Everything I Needed to Know about Economics
I Should Have Learned in Kindergarten
But My Teacher was a Socialist

To work their hardest, people must have a large personal stake in what they do. If you remove the connection between performance and reward, people quickly become lazy. Furthermore, if people are rewarded as a group, the entire group will not work as hard because the top people will quickly lose their incentive. Consider the former Soviet Union, whose actual manufacturing output lagged ours. (Ignore the figures they published while they were around. We now know that they lied--big surprise.) Or consider the reputation of trade unions, which bargain and are rewarded as a group, not as individuals.

High taxes will lower the morale of an otherwise hard worker.

Mutual trust among members of a society is necessary for prosperity. In cultures where societal mistrust is high, an otherwise honest person must expend a large portion of his time and assets protecting himself from the unfaithful. Consider the relative poverty of Arab nations, where mutual trust is notably lower than in Western nations. [1]

Crime does not merely transfer wealth, it destroys it. Crime always involves damage, destruction and waste.

Centralized planning (read communism/socialism) is a bad idea. Telling people where they will work and what they will do is as inefficient and dispiriting of an idea as man could have developed. It deprives people of choice, and the right to change their minds during their careers. The energy for doing hard work comes from pursuing a dream, not from being a slave. (True slavery is the worst way to get work out of people.) Even socialist systems make it unnecessarily difficult for a person to switch careers.

Complicated governmental regulatory and reporting burdens never produced a single ounce of food for anyone.

Litigation transfers money to lawyers (and sometimes plaintiffs), without any useful goods or services having been produced in the transaction. It is therefore wasteful. Furthermore, litigation tends to slow innovation and reduce job creation by increasing the risks for the adventurous.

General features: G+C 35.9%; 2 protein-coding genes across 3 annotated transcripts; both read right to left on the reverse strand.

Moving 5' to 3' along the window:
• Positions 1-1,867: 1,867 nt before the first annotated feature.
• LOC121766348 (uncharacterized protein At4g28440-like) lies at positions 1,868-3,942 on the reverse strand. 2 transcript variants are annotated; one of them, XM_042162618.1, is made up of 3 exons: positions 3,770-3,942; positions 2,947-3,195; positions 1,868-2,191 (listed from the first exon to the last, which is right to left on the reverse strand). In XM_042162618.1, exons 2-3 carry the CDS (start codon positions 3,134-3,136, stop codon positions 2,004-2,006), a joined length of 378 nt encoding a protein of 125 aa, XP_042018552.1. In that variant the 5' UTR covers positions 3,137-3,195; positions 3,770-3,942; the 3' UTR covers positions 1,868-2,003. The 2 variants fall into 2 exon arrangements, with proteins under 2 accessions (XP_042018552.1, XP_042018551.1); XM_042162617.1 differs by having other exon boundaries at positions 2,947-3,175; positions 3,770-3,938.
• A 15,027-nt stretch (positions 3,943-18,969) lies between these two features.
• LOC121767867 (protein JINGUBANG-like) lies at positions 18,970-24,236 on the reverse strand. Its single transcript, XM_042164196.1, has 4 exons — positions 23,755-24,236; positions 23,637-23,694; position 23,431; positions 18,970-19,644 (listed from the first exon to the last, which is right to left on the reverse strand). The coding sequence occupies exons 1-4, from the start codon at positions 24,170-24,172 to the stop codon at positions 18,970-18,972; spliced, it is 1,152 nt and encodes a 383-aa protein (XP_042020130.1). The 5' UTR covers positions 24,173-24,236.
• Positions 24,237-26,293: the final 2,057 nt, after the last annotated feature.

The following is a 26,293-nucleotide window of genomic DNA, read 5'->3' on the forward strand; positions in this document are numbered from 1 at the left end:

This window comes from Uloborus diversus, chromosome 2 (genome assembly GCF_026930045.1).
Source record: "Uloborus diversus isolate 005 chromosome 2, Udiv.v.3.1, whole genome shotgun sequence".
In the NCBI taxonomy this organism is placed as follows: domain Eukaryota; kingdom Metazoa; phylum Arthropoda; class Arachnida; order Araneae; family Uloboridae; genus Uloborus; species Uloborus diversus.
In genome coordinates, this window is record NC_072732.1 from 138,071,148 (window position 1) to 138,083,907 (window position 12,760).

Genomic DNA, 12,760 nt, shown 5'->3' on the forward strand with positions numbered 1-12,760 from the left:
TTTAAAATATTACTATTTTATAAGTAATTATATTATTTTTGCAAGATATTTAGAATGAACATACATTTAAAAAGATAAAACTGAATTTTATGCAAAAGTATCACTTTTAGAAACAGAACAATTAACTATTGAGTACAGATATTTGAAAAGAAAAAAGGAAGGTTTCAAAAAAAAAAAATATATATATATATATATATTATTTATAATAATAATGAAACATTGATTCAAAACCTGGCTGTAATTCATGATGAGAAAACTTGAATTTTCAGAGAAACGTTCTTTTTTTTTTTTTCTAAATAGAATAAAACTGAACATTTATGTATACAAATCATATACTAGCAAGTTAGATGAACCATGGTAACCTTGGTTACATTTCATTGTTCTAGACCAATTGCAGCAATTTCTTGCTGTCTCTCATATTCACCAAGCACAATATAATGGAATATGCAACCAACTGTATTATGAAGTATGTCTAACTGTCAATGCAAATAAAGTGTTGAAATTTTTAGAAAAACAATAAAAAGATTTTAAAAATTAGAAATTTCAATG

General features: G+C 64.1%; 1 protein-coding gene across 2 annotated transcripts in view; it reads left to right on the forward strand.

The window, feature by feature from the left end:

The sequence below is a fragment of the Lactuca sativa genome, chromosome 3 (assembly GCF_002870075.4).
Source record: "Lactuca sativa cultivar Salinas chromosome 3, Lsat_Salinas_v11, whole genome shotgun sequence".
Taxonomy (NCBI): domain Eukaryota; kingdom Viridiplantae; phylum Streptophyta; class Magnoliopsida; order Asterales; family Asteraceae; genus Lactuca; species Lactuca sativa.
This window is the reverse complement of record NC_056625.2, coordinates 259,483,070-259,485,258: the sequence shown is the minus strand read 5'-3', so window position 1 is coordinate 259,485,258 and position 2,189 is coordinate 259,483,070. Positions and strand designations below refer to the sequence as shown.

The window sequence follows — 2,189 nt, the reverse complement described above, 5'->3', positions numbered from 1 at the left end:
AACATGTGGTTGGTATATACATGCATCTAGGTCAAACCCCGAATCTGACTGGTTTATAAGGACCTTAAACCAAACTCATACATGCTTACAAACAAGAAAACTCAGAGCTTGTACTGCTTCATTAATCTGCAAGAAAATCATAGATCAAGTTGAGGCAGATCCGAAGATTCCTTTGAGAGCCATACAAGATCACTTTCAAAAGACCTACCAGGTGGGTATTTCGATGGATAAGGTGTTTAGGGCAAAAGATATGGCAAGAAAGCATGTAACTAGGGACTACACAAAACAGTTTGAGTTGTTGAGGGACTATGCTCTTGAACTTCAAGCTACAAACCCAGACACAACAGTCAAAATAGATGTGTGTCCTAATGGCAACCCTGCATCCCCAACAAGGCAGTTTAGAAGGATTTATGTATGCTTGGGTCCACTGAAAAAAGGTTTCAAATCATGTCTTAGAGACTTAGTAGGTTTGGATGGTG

To summarize, you have three choices when it comes to economic systems and human nature:

1. Try to suppress or deny human nature. This is the mistake of idealistic liberals and duped communists. They would reshape the world by ridding it of selfishness--yet they never quite get down to specifics on how this will be achieved. The only outcome is poverty, or worse, for all but a privileged few.

2. Let human nature run wild. The selfishness of the strong and ruthless holds sway and everyone else loses. This is the choice of many Arab and African countries where the rule of law is a concept with which they are not universally familiar. It is also present to a lesser extent in Russia, where organized crime is rampant. Again, poverty.

3. Channel human nature. This is the choice of capitalists and free-market folks. Put fair rules in place, and allow competition to weed out the bad ideas and reward the good. Not everyone has a storybook life, but not everyone enters the world equally endowed either. A good middle ground.

Which one holds sway in the country where you choose to live?


[1] The following quote is from "Mind Reading: The new science of decision making." by Jerry Adler, Newsweek (online), July 5, 2004, http://www.msnbc.msn.com/id/5304846/site/newsweek/

Observing that some societies are consistently richer than others, social scientists have invoked such ingenious explanations as "the Protestant ethic" (of working and saving for the future) or "the resource curse" (when an elite controls a valuable natural resource, such as oil, and has no incentive to encourage political and economic modernization). One of the newest explanations is "trust," which varies widely between societies and is strongly correlated with economic growth, says Paul Zak, an economist at Claremont Graduate University. Trust encourages savings and investment, and reduces the "transaction cost" of investigating the people you do business with.

Note that it says that trust is, "one of the newest explanations..." They're just now figuring this out?